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Gravity 2’? No, Just a Spare Spacesuit Floating Above Earth

Image: SuitSat-1
An unneeded Russian spacesuit was filled with old clothes and an amateur radio transmitter, and then pushed out into orbit from the International Space Station in 2006. This picture of SuitSat-1 floating away was the subject of a "Gravity"-style revival this week as an Astronomy Picture of the Day.

This photo of a lone spacesuit floating away with no tether might send a chill up anyone's spine — but don't worry: It's not a spacewalk gone wrong, or even a promo picture for "Gravity 2." It's the result of a 2006 experiment to make a spare suit into a working satellite.

NASA's popular Astronomy Picture of the Day website posted the picture earlier this week, but without the proper context, you might think something horrible happened.

The reality was far from horrible — though the first attempt at a "SuitSat" wasn't exactly a great success, either. Russian cosmonauts aboard the International Space Station decided it was time to retire one of their older Orlan spacesuits. But instead of trying to keep the working pieces and discard the rest, they performed a unique experiment.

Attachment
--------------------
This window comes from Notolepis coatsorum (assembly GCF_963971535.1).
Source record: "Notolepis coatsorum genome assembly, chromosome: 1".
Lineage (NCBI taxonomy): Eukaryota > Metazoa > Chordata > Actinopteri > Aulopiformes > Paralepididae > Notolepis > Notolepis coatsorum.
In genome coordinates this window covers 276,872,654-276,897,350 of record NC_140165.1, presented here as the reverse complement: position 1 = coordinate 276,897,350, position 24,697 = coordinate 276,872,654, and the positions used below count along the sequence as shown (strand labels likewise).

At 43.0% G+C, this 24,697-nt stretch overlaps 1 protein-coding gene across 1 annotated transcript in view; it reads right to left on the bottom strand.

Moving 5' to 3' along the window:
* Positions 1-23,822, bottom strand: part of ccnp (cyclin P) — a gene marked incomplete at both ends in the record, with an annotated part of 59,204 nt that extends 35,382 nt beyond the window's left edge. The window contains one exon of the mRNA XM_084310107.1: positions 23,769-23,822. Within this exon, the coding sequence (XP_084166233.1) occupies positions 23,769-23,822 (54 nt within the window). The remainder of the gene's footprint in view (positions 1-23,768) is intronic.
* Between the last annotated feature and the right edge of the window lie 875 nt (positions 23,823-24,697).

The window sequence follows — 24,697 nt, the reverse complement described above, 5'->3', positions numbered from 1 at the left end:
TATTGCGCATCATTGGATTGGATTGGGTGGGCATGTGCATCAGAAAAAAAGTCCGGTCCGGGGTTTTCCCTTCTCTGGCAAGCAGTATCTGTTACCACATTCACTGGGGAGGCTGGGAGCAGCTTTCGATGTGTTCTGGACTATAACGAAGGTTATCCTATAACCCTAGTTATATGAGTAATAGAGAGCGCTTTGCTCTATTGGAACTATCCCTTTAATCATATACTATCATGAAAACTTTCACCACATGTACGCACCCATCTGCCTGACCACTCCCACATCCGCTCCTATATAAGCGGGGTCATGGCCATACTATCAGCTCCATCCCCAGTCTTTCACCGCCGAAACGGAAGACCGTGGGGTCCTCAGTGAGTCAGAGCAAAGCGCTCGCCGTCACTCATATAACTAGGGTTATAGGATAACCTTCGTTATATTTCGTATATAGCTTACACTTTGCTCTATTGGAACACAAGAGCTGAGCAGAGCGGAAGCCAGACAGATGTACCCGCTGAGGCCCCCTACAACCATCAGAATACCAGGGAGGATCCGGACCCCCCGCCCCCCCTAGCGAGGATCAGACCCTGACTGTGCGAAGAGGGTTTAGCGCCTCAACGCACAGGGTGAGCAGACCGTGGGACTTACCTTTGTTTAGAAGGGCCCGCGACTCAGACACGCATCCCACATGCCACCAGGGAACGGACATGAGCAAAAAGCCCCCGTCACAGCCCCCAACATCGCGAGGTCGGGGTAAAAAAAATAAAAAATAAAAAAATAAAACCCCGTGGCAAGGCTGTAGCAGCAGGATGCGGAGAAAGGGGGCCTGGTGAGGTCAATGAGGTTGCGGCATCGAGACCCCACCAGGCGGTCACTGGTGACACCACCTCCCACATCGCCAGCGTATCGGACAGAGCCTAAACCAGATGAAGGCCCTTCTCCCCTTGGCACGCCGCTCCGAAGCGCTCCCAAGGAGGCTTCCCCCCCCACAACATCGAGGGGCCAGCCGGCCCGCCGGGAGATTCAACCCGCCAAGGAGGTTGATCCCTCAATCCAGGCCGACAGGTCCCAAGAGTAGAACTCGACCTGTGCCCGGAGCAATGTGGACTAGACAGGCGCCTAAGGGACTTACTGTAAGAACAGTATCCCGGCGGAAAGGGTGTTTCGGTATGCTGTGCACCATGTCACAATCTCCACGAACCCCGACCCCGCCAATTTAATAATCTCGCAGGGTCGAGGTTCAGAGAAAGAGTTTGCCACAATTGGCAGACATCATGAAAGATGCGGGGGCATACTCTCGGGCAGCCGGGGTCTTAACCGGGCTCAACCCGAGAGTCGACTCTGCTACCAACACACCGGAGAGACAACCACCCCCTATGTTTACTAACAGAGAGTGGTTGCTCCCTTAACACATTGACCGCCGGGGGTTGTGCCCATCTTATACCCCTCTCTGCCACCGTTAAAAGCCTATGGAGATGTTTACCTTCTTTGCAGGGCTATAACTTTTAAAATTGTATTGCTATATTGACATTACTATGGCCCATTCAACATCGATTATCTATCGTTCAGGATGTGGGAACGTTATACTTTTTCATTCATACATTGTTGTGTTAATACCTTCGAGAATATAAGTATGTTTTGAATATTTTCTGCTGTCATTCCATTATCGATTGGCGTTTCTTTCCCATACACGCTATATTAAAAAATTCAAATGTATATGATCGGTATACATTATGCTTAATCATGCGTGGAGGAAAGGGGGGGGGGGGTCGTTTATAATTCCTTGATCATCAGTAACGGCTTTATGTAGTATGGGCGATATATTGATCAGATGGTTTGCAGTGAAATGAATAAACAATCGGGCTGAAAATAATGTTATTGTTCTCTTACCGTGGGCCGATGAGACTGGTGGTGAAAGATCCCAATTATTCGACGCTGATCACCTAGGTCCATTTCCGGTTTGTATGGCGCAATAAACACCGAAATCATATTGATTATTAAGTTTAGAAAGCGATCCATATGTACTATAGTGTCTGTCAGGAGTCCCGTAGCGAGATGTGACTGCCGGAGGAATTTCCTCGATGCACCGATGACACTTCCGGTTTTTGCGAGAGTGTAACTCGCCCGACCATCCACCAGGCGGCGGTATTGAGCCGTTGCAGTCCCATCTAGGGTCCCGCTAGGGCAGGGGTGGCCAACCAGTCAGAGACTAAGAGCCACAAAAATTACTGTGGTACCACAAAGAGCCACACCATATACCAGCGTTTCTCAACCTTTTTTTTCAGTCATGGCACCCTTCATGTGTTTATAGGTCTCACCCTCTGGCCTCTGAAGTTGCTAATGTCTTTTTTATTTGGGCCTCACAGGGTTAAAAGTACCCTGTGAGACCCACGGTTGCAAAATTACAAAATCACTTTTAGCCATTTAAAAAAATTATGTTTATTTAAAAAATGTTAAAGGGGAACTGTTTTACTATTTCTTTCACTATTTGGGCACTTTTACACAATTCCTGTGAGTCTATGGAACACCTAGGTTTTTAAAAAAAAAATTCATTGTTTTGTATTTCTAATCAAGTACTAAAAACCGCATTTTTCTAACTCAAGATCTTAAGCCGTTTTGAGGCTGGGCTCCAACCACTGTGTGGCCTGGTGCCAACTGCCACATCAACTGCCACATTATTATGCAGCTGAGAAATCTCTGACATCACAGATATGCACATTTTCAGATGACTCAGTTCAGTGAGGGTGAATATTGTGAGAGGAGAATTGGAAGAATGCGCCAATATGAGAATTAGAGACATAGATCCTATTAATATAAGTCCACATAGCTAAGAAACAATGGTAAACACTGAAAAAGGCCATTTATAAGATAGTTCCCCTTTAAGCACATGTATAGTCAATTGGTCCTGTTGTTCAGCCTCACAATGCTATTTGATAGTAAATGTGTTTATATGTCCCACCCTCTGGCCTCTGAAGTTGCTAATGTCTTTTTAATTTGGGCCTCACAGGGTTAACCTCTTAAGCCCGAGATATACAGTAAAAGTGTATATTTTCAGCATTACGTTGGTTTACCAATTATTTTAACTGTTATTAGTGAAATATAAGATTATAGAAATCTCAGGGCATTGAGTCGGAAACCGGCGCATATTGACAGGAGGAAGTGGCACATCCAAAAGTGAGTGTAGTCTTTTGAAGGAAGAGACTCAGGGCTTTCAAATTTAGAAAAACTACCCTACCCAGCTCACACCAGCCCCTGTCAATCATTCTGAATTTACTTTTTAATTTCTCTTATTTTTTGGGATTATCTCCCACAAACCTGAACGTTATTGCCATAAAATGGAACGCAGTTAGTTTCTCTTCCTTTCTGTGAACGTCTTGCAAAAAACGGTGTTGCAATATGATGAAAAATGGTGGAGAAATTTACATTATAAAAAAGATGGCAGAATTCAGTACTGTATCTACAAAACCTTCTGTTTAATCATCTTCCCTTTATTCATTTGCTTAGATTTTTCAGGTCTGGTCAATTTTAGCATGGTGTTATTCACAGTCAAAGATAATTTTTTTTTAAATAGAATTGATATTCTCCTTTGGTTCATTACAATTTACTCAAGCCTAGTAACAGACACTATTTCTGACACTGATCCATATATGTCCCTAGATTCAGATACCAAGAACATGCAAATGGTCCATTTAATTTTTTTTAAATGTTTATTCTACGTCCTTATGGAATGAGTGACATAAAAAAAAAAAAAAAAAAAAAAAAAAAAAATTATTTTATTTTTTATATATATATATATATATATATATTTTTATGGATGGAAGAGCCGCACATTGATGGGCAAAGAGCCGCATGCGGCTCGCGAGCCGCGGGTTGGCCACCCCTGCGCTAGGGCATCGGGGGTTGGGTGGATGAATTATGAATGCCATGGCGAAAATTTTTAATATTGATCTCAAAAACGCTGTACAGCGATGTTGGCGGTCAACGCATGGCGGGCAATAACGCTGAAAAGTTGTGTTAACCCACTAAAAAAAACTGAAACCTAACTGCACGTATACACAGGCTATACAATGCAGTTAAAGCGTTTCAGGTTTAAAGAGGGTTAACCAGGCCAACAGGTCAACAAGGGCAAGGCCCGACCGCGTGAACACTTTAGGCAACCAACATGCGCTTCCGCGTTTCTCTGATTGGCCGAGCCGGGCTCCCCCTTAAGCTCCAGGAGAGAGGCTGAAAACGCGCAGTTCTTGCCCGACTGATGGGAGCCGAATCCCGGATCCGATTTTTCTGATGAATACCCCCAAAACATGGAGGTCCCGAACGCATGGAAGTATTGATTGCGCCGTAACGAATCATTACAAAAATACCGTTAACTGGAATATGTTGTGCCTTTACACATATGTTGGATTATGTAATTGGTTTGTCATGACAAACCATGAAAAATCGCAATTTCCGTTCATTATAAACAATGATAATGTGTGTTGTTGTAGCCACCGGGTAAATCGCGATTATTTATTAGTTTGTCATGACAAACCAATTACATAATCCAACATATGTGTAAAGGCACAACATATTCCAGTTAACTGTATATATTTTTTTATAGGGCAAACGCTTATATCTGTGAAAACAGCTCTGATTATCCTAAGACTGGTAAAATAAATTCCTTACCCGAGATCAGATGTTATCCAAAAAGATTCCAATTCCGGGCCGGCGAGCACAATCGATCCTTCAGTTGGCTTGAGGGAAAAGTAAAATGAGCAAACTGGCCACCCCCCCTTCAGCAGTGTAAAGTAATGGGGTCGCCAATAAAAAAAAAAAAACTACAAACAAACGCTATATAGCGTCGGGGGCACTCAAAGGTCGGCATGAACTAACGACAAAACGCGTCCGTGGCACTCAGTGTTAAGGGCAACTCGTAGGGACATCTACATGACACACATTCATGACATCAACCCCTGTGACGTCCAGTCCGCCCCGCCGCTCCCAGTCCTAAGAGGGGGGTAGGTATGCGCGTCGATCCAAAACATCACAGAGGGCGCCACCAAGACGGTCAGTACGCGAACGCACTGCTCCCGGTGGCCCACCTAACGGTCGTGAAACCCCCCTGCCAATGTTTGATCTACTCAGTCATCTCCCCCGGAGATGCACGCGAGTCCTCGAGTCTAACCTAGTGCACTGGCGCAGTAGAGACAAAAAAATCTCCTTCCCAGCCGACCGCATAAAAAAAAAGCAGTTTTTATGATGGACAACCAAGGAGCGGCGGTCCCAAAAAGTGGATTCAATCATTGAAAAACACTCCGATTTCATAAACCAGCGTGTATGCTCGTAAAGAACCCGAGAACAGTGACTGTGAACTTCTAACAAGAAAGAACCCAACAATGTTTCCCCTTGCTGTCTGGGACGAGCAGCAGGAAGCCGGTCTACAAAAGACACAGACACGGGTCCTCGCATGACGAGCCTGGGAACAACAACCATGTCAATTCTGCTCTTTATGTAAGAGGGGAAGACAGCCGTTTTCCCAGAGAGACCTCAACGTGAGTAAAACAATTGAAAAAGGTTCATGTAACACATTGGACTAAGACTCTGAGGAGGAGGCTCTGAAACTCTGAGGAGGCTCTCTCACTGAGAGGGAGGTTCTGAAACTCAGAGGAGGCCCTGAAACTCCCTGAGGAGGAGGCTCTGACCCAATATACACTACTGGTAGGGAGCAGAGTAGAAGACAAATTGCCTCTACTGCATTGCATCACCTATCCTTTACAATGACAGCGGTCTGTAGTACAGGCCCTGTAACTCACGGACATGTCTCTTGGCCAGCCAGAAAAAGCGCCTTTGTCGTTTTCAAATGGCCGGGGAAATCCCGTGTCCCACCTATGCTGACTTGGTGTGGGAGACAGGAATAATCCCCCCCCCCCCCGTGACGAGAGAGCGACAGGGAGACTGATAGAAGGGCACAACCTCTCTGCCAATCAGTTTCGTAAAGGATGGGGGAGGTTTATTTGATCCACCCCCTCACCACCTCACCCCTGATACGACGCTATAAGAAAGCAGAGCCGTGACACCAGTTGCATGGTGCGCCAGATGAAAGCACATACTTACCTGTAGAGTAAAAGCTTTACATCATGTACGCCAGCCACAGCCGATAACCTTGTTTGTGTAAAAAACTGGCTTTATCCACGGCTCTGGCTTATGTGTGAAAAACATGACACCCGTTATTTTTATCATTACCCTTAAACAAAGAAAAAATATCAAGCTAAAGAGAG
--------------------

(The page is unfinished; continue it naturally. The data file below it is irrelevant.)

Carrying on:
They attached a battery-powered radio transmitter to the suit, stuffed it with trash and old clothes, and sealed it tight. With luck, a careful push out the space station's "back door" would send the suit into a lower and slower orbit, letting observers on Earth track its progress before its inevitable disintegration in the atmosphere.

The bad news is that the radio signal was weaker than expected. No one's sure why; perhaps the transmitter was fried by radiation. The good news is that cosmonauts put SuitSat on an orbital trajectory that was more stable than expected: It re-entered Earth's atmosphere and burned up in September 2006, a good seven months after its "Gravity" moment.